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U.S. Employers Cutting Health Care Coverage for Workers in Retirement

By Vicki Kemper

More than one-third of the United States’ large employers that offer health care to retired workers have recently stopped such benefits for future retirees or expect to do so within the next three years, a comprehensive survey released Thursday has found.

The report highlights yet another unwelcome consequence of spiraling health-care costs, which are rising at double-digit rates even though overall inflation is well under control. It foreshadows troubling ripple effects and even tougher policy decisions ahead as elected officials confront growing numbers of Americans without health insurance.

And with fewer employers subsidizing health coverage for their retirees, the cost pressure on the already strapped Medicare program will only increase.

There was a ray of good news in the survey, conducted by the Henry J. Kaiser Family Foundation and Hewitt Associates, a human-resources consulting firm. All but 5 percent of the companies surveyed said they would continue to subsidize health insurance for current retirees and their spouses.

Yet 85 percent of them said they would continue to pass on more of the coverage costs to retirees. Over the past year alone, retiree contributions increased an average 20 percent.

The study of 435 companies that employ more than 1,000 and currently offer health benefits for retired workers was conducted online between July 2 and Sept. 9.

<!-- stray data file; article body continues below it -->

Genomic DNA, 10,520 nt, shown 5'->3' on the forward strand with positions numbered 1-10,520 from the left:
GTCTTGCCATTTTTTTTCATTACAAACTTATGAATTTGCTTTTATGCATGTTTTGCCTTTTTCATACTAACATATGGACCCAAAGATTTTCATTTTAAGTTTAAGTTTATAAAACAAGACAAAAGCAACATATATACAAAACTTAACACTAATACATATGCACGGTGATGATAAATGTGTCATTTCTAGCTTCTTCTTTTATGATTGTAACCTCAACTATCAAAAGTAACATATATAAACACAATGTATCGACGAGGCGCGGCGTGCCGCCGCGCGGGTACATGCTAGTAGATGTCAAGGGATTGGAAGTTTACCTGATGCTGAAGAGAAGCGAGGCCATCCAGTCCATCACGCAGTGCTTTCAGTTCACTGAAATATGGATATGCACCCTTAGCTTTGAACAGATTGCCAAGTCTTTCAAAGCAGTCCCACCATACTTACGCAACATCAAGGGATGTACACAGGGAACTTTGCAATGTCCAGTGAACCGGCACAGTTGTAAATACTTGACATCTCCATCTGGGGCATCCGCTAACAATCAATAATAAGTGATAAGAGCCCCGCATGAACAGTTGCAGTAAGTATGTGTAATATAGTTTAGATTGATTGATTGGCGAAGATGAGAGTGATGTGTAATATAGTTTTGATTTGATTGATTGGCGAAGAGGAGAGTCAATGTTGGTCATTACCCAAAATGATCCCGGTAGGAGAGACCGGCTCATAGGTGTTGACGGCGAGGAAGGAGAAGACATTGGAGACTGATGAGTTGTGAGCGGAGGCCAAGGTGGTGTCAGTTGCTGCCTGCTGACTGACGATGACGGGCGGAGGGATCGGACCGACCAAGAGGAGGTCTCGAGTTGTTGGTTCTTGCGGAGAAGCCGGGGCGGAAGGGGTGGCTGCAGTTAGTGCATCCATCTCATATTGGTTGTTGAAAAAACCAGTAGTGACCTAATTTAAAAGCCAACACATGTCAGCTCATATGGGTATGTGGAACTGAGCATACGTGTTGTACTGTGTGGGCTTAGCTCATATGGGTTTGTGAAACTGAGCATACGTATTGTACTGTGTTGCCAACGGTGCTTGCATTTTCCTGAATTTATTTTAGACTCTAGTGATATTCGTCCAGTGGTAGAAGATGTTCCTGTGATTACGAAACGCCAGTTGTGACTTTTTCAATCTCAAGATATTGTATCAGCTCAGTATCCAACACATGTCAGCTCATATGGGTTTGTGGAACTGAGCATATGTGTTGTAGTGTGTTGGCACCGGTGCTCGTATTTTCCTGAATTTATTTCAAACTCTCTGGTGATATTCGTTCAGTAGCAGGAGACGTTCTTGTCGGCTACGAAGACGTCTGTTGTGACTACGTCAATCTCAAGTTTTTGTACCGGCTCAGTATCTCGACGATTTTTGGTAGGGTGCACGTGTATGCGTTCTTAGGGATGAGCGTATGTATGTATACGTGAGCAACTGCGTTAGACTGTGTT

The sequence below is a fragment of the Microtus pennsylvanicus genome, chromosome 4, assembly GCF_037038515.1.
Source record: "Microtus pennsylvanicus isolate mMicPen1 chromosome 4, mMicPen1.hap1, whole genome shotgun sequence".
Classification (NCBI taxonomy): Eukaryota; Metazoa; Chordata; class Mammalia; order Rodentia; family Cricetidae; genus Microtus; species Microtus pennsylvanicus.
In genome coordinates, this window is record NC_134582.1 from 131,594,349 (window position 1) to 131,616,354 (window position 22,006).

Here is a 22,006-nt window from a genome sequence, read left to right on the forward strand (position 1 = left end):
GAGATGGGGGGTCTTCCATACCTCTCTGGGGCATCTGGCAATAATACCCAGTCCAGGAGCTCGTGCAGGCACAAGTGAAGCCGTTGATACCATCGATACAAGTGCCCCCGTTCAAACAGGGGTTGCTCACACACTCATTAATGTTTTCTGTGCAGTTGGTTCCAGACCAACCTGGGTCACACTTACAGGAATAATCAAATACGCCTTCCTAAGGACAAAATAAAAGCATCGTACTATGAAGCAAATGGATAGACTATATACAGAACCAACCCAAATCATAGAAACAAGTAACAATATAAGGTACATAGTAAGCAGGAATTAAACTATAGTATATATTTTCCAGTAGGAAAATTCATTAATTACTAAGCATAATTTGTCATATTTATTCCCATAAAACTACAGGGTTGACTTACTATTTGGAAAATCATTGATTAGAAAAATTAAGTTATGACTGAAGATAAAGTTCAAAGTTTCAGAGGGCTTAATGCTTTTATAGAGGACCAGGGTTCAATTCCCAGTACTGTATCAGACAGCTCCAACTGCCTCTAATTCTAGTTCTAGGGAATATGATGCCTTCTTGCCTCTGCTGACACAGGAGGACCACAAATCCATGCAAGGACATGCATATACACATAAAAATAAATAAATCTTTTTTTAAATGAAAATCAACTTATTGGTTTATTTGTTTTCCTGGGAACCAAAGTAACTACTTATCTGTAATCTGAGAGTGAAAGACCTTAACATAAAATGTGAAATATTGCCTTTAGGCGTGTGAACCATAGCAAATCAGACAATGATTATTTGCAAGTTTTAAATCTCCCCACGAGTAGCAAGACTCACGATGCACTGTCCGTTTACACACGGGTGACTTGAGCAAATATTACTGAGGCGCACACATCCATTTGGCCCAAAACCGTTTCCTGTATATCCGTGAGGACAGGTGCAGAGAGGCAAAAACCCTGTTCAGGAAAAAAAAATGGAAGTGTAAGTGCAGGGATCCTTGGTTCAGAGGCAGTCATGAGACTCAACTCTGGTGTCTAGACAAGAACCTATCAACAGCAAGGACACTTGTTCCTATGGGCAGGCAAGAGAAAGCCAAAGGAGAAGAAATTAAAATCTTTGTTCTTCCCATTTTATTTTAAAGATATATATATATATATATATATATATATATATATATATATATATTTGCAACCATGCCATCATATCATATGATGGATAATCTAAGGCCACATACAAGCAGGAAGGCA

“Employer-subsidized health-care coverage for retirees is not collapsing, but it is eroding,” says Drew Altman, president of the Menlo Park, Calif.-based Kaiser Family Foundation, an independent health-care philanthropy.

“It’s a balancing act,” said Randy Johnson, head of human resources strategic initiatives for Motorola Inc. “If we’re going to be able to provide jobs to future retirees” in an environment of rising costs and global competition, “we’re going to have to manage costs now.”

For current retirees, that is likely to mean reduced benefits and higher insurance premiums, deductibles and co-payments. But for older workers -- the very age group that has the hardest time buying individual policies -- it may mean no employer-provided coverage at all.

Twenty-two percent of employers surveyed -- more than one in five -- said they were very likely or somewhat likely to terminate health benefits for future retirees within the next three years. An additional 13 percent said they had stopped offering health benefits to future retirees over the past two years.

“This is a trend we have been watching for some time,” Kate Sullivan, director of health policy for the U.S. Chamber of Commerce, said in an interview. “It means we have to look beyond employer groups to help people pay for health coverage.”